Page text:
The Flash: The Fastest Man Alive #1-2
Title: In a Bottle
Writers: Danny Bilson and Paul Demeo
Artist: Ken Lashley
By Michael David Sims
31 July 2006 — Some might suggest that it's unfair to review half a story. And that's true. After all, had I only read issues 148 and 149 of Robin, there's no doubt in my mind that the final score would have been around an eight. As it stands, however, I also read 150 and 151; those two books were so horrendous that they drastically sliced into my initial score. So the opposite could be true with The Flash: The Fastest Man Alive: while I've been turned off by the first two issues, the conclusion could turn everything around. But frankly, I'm not sticking around to find out.
To start, the story has yet to be established. We know Bart Allen (Impulse, the second Kid Flash) has aged roughly four years since Infinite Crisis, the aging Jay Garrick is acting as The Flash, Wally West (Flash III) is missing, Bart is working for an automotive company, a strike of the same company is ongoing, someone is blowing things up (including the aforementioned automotive plant), S.T.A.R. Labs wants to repair the Speed Force and examine the supposedly powerless Bart (who wants no part of their tests) and a bomb nearly killed Bart's roommate / coworker / best friend.
While those elements could gel to form a plot, the glue is missing. Instead of coming together in a smooth, logical fashion, what we have is a disjointed subplot stew.
The lack of a cohesive story is made worse by the forced dialog and one-dimensional characters. Griffin (the roommate) is a walking hard-on / glory hound. Valerie Perez is the "I don't take 'no' for an answer" lab rat. Bart, the reluctant hero. These three are the primary focus, yet lack the depth to be cared about. And Bart just isn't acting like Bart.
As Impulse he knew no fear. Having been raised in a virtual reality, nothing, not even mortal danger, was real (or permanent) to him. Even when he did learn the fragileness of life, fun and friends and heroics were still the order of the day. As the second Kid Flash, Bart finally accepted his place in the Flash family. The direct descendant of Barry Allen, Bart was fated to wear the red and yellow symbol of his lineage. But first he had to grow into it, first he had to wear the yellow and red Kid Flash costume. He had to earn his colors.
Like Wally West before him, Bart is being forced prematurely into the role after a crisis. Unlike Wally, who accepted the part and chose to honor the memory of his mentor, Bart has shucked it all. Since the combined speed of the various members of the Flash family (temporarily) halted Superboy-Prime's rampage, Bart has been fearful of the Speed Force. Where this fear stems from is an unknown.
While trapped in the Speed Force and during the past year, something must have transpired to instill fear into the heart of the boy-turned-man. Yet this has gone unexplained.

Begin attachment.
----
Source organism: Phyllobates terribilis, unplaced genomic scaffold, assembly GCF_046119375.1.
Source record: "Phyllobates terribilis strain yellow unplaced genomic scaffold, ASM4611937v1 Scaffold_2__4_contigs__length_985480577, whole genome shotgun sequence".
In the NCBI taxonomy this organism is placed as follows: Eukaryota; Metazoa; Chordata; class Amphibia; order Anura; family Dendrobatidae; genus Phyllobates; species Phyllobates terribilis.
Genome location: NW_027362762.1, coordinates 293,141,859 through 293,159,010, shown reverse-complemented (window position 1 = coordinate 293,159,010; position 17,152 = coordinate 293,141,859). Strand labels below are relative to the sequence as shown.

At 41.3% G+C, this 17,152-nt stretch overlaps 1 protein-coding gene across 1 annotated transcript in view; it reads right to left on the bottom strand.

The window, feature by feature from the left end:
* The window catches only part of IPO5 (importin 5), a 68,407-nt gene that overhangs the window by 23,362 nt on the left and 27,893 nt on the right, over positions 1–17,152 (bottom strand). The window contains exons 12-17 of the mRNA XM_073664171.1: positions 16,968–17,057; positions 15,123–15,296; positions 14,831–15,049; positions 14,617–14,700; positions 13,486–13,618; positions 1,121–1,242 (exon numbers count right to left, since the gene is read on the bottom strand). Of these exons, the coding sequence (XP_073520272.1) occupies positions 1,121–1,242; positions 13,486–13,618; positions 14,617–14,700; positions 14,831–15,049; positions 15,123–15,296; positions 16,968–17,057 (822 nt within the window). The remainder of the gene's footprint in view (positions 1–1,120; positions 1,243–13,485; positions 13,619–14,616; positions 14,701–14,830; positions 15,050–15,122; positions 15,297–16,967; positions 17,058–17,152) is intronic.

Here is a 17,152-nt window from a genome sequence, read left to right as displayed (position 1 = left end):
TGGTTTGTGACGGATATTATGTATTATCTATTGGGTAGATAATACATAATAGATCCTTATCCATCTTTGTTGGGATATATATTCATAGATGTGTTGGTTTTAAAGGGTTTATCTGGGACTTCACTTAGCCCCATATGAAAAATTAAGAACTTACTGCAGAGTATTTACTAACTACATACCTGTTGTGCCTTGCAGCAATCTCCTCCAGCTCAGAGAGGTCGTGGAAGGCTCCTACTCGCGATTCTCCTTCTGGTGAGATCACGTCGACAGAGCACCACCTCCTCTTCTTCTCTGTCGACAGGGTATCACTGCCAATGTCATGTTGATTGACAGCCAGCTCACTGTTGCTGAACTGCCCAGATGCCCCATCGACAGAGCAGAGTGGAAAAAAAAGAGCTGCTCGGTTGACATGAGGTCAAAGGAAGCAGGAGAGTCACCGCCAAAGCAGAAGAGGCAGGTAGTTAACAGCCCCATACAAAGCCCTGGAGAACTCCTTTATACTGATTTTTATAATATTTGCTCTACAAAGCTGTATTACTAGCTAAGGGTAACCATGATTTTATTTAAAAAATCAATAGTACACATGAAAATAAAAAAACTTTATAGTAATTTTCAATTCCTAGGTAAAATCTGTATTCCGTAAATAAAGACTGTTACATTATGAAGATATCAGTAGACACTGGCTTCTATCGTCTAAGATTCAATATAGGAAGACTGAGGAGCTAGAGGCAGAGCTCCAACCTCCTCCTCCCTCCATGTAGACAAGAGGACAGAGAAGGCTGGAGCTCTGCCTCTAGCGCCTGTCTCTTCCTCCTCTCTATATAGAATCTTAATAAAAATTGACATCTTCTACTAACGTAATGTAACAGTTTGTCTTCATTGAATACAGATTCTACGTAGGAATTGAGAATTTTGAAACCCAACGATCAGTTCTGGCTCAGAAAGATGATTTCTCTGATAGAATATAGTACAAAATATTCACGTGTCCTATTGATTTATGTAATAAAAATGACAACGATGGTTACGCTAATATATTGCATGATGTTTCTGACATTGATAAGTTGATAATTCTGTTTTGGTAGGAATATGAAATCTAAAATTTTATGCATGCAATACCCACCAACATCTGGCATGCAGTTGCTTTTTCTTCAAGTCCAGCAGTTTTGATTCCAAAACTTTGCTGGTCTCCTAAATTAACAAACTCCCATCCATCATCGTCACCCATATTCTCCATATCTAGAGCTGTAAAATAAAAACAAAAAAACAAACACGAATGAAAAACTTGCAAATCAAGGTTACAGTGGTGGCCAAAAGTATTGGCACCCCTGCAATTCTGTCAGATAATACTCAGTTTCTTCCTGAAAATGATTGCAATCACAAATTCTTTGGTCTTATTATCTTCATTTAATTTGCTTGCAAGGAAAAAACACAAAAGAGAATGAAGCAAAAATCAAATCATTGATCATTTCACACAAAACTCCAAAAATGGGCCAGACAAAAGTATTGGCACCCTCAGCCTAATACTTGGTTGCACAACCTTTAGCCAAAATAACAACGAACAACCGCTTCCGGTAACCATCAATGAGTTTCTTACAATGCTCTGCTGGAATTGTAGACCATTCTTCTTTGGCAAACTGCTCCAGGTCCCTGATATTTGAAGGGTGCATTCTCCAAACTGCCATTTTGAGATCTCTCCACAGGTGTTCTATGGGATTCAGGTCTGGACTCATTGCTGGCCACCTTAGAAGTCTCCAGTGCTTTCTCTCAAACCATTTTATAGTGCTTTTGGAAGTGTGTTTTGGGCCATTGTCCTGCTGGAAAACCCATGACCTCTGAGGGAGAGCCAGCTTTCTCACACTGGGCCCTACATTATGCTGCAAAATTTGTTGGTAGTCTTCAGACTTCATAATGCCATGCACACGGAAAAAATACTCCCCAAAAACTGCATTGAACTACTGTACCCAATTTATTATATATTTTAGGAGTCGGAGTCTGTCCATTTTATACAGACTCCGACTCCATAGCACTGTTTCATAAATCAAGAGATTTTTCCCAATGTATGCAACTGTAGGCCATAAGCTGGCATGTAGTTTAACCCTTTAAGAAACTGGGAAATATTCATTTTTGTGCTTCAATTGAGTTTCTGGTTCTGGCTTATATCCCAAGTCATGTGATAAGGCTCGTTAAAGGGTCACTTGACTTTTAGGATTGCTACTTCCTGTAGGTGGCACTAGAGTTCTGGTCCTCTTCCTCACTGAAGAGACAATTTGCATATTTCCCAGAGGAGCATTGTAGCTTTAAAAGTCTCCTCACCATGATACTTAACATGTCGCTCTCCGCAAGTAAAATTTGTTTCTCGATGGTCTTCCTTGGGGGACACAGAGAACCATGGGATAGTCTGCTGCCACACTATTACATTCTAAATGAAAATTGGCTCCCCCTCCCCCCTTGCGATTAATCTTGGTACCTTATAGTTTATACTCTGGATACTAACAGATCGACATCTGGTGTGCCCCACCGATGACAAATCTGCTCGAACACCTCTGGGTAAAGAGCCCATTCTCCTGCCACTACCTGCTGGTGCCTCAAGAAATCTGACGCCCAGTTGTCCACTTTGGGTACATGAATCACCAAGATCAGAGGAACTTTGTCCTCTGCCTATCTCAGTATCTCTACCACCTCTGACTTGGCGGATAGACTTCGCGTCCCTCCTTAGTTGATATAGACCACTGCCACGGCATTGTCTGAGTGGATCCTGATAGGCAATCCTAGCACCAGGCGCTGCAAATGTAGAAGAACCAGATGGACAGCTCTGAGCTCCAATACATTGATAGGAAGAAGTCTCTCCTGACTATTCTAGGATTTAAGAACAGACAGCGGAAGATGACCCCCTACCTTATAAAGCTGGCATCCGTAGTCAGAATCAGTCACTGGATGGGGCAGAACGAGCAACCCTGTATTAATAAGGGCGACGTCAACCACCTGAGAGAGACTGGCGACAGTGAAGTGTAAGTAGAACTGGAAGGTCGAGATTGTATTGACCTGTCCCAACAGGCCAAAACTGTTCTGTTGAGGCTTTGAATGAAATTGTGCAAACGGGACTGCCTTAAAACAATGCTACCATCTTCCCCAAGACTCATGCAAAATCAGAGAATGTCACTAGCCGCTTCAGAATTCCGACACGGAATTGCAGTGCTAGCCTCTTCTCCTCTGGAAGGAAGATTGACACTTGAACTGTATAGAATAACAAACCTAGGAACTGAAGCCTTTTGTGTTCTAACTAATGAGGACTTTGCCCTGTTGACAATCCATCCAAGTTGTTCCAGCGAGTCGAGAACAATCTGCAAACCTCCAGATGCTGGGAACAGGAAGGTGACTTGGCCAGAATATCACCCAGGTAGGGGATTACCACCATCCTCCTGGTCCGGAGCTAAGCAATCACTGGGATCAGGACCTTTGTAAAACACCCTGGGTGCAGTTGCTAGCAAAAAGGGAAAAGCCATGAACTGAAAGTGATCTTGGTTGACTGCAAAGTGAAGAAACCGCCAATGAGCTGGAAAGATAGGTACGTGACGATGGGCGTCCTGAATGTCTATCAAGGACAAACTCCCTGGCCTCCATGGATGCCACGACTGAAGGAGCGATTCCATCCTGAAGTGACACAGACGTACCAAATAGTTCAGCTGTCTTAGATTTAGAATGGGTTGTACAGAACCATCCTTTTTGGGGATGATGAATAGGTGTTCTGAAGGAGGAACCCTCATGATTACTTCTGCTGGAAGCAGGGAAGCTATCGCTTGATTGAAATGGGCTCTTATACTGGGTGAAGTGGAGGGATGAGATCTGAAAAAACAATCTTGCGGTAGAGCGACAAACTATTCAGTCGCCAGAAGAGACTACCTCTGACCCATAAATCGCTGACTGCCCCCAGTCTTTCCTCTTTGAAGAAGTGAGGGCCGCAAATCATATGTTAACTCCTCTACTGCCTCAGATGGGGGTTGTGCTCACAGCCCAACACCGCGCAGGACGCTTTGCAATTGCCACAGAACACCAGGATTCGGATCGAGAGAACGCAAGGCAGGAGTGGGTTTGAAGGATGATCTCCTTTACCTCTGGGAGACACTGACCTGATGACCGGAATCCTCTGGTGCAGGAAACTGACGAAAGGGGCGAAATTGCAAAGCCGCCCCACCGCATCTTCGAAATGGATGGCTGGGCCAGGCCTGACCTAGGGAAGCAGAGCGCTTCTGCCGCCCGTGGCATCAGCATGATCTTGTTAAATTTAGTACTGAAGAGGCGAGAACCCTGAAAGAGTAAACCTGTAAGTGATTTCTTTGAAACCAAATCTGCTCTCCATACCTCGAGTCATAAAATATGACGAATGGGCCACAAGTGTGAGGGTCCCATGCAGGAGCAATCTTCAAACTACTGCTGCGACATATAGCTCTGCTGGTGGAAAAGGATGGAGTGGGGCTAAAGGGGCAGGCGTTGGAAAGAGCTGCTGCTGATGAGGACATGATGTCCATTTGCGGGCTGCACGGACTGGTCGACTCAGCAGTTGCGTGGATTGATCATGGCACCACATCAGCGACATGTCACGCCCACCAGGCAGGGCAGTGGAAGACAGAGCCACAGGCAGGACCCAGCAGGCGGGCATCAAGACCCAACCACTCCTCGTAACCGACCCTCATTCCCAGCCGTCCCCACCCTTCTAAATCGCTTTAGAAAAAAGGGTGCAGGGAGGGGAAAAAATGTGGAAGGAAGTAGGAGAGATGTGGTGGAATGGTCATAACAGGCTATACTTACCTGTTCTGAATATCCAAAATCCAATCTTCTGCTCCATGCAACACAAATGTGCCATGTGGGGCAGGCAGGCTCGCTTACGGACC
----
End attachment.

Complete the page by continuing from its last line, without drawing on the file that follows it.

Yes — Bart has stated that he doesn't want to attempt to tap the Speed Force for fear of it tearing him apart, but where's this coming from? Yes — he's stated that the Speed Force has taken everyone he's ever loved, but what he's failed to realize is that they freely gave themselves to it in order to restore order to a crumbling world. It didn't snatch Wally out of the clear, blue sky; he ran headlong into it to stop a madman. So the question remains: what birthed Bart's fear?
This is one of the reasons you don't review a story before reading it to completion. To my defense, I might note that this shouldn't be a mystery. The identity and plan of the bomber, those are mysteries. Griffin's post-bombing powers: mystery. Will Bart accept his fate? That too is a mystery. On the other hand, keeping the reason behind Bart's fear a secret, well, that just makes him look like a coward. And who wants to read about a cowardly superhero (retired or not)?
Once more, it doesn't jive with his personality. Even after Deathstroke shot Impulse in the kneecap, the young hero resolved to improve himself (mentally and physically) and aided in taking his attacker down... all within 12 hours of being shot (he's a fast healer).
If Bart can live through that, if he can quickly overcome a crippling injury and self-doubt, this Speed Force thing is nothing... and seems to illustrate the writing team's ignorance of Bart Allen's character and resolve.
Then there's the art: it lacks the emotion the story is attempting to convey. It's downright static. For a book about a speedster, this is unacceptable. Some artists — through skillfully rendered speedlines and running poses — can truly capture the speed at which the title character moves. Others, like Lashley here, rely on the modern trend of surrounding Flash with lightning bolts. When used in conjunction with speedlines, the bolts work wonderfully. They show the crackling friction which surrounds Flash's body. Used alone, it appears his powers are electrical in nature.
Crisp, clean artwork is what this title needs. What it has is a confusing, emotionless clutter of lines.
Couple the writing and artwork, and you have the reason I'm reviewing this now: this is a warning. It's not worth your time. Or money. Or continued support. And this is a damn shame.
As a generational (RE: legacy) character, Flash needs fresh blood every few decades. And the young, fun-loving, ultra-smart Bart Allen was the perfect character to capture younger readers whose DC knowledge stops at Batman and Superman. (Or saw the cheery Wally West on JLU.) Thanks to this story, Bart has been aged, turned into a coward and sapped of his charm. For longtime fans of the character, he's unrecognizable. For new readers, he's undesirable.